It could be considered the holy grail of unreleased films. For decades, film fans have pined to see Jerry Lewis’ infamous The Day the Clown Cried. It was even discussed here previously. Lewis’ staunch standing that it would never be seen has not only added to the intrigue, but also to the certainty it would remain unseen. Much to everyone’s surprise, Lewis gave the film to the Library of Congress last year, on the condition that it wouldn’t be shown until 2024. But getting a glimpse of the film came a lot sooner. Today, we finally have footage of the infamous clown holocaust film.
Thanks to a German documentary, a fan has edited together a 30 minute version using the film footage now available. So, what does this most notorious film actually look like?
One of Harry Shearer’s statements on the film was that Lewis “tried to do it real . . . he’s trying to do it straight,” and that is pretty much right on the money. From the footage here, it’s pretty clear that there were lofty goals with this film: a stark and depressing portrait of concentration camps, and the power of laughter when there’s tragedy. And just from a technical standpoint, the film isn’t a disaster at all. Always a strong director, Lewis creates a very fitting bleak atmosphere. All of the actors are pretty good as well, although Lewis could be accused of going a little over the top at times.
Those are the good things. The rest of it is just so, so wrong.
Early portions focusing on Lewis’ alcoholic clown are nothing to write home about. And yes, there is a little bit of cute charm to the antics that he performs for the happy children. Shortly thereafter, the film hits the most infamous scenes, the ones that seem so bad on paper. In execution, they’re all the more worse. Over and over, you just think “please don’t do that,” just before that very thing happens. Take, for instance, the scene where Lewis is beaten by Nazi guards in front of the children. That description alone tells you it’s not going to be a good scene to watch. Seeing it is so much worse, considering how strangely it’s done.
As the guard strikes Lewis the first time, he actually takes a comedy pratfall, an exaggerated stagger and drop. All of the kids laugh, and given the way it looks, one is left wondering if the audience is supposed to laugh too. They also laugh when he comically (?) bows before the guard, who beats him with a club. This upsets another man, who ends up getting shot. The kids watch the whole thing and stare in shock. From the worst comedy placement to the children watching brutality, the scene is all kinds of wrong and uncomfortable.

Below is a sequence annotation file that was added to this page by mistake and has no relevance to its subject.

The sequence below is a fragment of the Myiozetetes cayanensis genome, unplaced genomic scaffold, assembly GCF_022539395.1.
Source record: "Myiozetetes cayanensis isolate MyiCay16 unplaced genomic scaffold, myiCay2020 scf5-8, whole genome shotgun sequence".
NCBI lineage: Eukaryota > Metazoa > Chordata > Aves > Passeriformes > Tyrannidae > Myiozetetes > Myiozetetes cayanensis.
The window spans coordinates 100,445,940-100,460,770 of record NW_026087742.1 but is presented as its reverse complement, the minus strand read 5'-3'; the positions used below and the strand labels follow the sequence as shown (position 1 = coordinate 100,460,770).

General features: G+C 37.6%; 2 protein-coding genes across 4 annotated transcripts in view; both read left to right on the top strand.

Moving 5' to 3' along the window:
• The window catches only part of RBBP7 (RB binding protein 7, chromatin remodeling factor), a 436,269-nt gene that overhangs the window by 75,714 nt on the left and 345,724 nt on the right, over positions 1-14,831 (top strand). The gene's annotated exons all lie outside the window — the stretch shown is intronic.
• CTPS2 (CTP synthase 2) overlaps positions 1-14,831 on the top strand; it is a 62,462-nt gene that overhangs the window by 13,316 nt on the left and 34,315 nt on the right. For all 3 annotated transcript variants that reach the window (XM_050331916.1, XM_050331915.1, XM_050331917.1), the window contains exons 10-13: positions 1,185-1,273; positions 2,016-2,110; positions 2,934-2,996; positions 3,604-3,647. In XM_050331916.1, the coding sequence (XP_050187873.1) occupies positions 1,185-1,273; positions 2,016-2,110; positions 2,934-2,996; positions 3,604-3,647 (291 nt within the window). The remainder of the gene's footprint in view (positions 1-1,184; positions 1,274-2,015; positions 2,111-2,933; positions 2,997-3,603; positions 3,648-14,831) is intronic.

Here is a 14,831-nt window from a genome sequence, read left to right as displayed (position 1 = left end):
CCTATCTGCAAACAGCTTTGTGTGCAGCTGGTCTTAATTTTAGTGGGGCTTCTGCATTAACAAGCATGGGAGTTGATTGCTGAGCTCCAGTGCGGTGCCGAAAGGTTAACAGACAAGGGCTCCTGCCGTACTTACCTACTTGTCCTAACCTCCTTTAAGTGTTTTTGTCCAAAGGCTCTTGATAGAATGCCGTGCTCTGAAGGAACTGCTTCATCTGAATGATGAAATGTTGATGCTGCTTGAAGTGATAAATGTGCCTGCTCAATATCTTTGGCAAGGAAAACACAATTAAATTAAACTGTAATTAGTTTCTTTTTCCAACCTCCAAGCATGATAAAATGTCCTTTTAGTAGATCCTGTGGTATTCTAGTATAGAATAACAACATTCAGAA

And then there’s the big climax, where Lewis accompanies the doomed children to the gas chamber, trying to make them feel good one last time. This ending is the most notorious of all the scenes, but the descriptions don’t truly explain what it’s like. For one, it feels like it goes on forever, getting more unbearable my the minute. Lewis simply doesn’t lead them into the gas chamber. First he accompanies them on the train ride, works hard to get them off the train, receives a long explanation for why they’re being killed, and then finally performs his last task. All the while, it gets harder and harder to watch.
Part of what makes the ending sound so bizarre is the idea of Jerry Lewis making children laugh on the way to their death. In reality, there isn’t much of that. Lewis dawns the clown makeup, but spends most of these final excruciating minutes in shock. While it sounds downright odd in description, a grim faced Jerry Lewis leading a group of children (and himself) to their deaths just makes you feel like you need a shower. The final moments of walking inside aren’t present, but Lewis taking the hand of a smiling girl is there.
It’s certainly not fair to judge a film based on only a portion of it. But after decades in the dark, looking at these fragments is a must for many. Some of the fascination and mystery can be peeled away–at least we can see some of it now. And now that I can see it, it’s both exactly what I expected and not what I expected. Of course, this film is going to be hard to watch and misguided. It’s Jerry Lewis as a clown in a concentration camp. There’s only one outcome to that, and that’s a wrong and misguided film.
But it’s also not bad enough to be funny. Going in, there’s the idea that it will be such a weird trainwreck that it will be amusing. Instead, it’s competently made with a cringeworthy plot. That’s just the right combination for an unfortunate, unpleasant watch.
Don’t say Jerry didn’t warn you.